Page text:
"If you love something, set it free. If it comes back, it's yours. If it doesn't come back, it was never yours to begin with. But if it just sits on your couch, eats your food, watches your TV, and uses your phone, and doesn't seem to realize or care that you set it free, you either married it or gave birth to it."
— A parodic twist on a well-known proverb
A modern, less "offensive" variation of the Henpecked Husband, where in a married couple, the husband is quite a child-like, slobbish jerk, and the wife is like a parent to him except that she can quite easily provide him sex. Sometimes, the wife may talk about feeling like she really does have one more child than the number of children they have, and guess who the extra is? Ironically, her job of child care may be made easier by the husband being able to connect to their children more effectively.
Sometimes, though, the husband is perfectly angelic or a hard worker, or a mixture of the two, and the wife is simply motherly with no shallow motives, with him being most of all a Bumbling Dad with a penchant for causing wacky hijinks that she must resolve, this being part of a Closer to Earth setup.
A rather awful Double Standard; the notion of a girlish wife in need of control and protection by a fatherly husband rarely appears today andis largely perceivedas overtly sexist, (similarly, the Henpecked Husband scenario is considered nowadays to be a big Take That against the sole idea of a woman pulling the weight on the family— see the description above) but this one persists. There are Unfortunate Implications on both sides— men are told that they're useless and incompetent, at least in the realm of family life, and should really just let their wives take charge; women are told that they can't expect their husbands to act like grownups and should just resign themselves to having to carry their husband's weight responsibility-wise and being regarded as the boring killjoy of the family for it.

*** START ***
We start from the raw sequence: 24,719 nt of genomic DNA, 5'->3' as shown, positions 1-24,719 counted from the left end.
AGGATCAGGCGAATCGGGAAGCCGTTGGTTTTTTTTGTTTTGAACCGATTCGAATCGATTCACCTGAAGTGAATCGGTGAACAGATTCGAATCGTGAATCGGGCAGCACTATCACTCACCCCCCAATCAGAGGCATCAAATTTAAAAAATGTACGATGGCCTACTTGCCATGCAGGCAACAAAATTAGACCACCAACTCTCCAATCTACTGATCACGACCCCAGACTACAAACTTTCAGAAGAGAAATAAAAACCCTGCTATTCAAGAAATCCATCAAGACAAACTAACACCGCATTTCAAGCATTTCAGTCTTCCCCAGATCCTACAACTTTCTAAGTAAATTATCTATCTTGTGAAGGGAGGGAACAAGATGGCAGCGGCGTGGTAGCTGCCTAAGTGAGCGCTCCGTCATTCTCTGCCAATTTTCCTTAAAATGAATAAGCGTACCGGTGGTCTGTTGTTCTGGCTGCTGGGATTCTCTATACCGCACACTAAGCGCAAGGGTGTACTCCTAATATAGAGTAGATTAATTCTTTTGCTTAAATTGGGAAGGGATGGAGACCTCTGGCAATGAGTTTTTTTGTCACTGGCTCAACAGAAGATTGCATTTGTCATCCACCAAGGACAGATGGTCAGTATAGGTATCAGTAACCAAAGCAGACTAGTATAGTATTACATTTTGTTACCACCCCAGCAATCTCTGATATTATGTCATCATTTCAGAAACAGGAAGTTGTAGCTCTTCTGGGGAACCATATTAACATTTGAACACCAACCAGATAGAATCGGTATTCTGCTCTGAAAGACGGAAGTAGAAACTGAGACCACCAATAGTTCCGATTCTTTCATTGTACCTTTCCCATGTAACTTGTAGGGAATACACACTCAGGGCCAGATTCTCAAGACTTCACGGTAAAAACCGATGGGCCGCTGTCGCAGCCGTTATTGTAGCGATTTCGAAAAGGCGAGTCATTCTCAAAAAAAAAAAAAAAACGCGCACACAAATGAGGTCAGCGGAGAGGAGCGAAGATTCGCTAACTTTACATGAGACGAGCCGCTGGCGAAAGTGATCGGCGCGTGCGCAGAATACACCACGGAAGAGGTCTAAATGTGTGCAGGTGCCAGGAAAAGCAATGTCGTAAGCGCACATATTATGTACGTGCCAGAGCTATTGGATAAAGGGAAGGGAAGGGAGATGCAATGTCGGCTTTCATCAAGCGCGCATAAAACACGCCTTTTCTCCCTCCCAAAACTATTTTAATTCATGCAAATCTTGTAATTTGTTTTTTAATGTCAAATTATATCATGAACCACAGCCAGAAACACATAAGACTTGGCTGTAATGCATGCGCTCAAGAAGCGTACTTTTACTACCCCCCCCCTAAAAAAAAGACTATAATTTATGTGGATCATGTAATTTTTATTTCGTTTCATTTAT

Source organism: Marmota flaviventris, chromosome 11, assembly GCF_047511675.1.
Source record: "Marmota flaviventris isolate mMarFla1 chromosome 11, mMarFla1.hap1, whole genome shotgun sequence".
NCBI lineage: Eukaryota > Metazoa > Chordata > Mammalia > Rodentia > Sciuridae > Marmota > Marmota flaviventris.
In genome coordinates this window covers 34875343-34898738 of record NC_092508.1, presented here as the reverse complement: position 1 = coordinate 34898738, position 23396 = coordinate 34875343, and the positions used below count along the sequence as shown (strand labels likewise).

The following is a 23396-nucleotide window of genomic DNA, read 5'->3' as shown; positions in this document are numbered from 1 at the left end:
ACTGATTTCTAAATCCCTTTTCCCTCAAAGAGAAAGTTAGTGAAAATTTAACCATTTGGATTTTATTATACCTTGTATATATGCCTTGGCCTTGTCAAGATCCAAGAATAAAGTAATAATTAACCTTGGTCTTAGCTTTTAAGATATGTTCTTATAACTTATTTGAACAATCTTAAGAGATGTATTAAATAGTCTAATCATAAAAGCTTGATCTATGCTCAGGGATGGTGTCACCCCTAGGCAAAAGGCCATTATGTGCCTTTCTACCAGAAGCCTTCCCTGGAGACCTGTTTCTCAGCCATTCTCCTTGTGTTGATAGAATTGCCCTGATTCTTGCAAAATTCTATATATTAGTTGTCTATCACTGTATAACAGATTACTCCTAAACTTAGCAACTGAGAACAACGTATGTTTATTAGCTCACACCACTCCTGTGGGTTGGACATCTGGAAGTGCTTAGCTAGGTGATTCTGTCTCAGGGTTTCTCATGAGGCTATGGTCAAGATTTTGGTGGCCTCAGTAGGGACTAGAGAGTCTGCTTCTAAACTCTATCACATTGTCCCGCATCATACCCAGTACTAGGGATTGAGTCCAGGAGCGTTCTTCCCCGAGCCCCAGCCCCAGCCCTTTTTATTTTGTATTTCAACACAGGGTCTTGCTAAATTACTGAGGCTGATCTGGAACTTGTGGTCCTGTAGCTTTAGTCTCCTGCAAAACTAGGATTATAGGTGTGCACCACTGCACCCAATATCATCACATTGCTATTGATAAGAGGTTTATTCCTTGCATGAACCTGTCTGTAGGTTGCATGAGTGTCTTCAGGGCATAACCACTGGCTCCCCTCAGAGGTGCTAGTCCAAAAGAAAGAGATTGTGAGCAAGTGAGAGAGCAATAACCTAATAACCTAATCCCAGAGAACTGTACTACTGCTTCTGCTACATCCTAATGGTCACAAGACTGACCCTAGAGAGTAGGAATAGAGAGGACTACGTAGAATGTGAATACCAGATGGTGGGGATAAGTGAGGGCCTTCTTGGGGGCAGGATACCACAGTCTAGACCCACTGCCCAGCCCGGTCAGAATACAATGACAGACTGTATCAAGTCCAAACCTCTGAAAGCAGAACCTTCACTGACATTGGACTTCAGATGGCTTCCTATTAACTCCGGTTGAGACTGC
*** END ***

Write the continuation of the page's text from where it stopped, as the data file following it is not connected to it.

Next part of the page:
In Dragon Ball, Chi-Chi treats her husband Son Goku very much like this. However, it could be subverted, as the fact that Goku is a phenomenally powerful alien Martial Artist makes this relationship look more equitable than most other examples — Chi-Chi "takes care" of Goku at home, Goku "takes care of her in return"... by saving the world on a regular basis. To say nothing of when Goku actually does get de-aged to a child.
Baron and Baroness Bomburst in Chitty Chitty Bang Bang. She buys the man toys, for God's sake, and coos over him as if he were a precocious, temperamental infant. (Which, admittedly, he totally acts like.)
Though she's not really an adult in many ways either. Given that they seem to be de facto monarchs, perhaps neither of them has to be.
Taken to a rather Squicky extreme in Merlin's Shop of Mystical Wonders: The Jerk Ass critic in the first story, as a result of a spell gone wrong, turns into a baby, giving his infertile wife the son she could never conceive. Needless to say, when this movie was featured on MST3K, this did not go un-mocked.
Mike: Oh, good, now she has to raise her horrible husband!
Crow: That's what most wives think they do, anyway.
When the doctor in Blindness goes blind, his wife ends up treating him more like an infant than a spouse anymore, and it repulses him.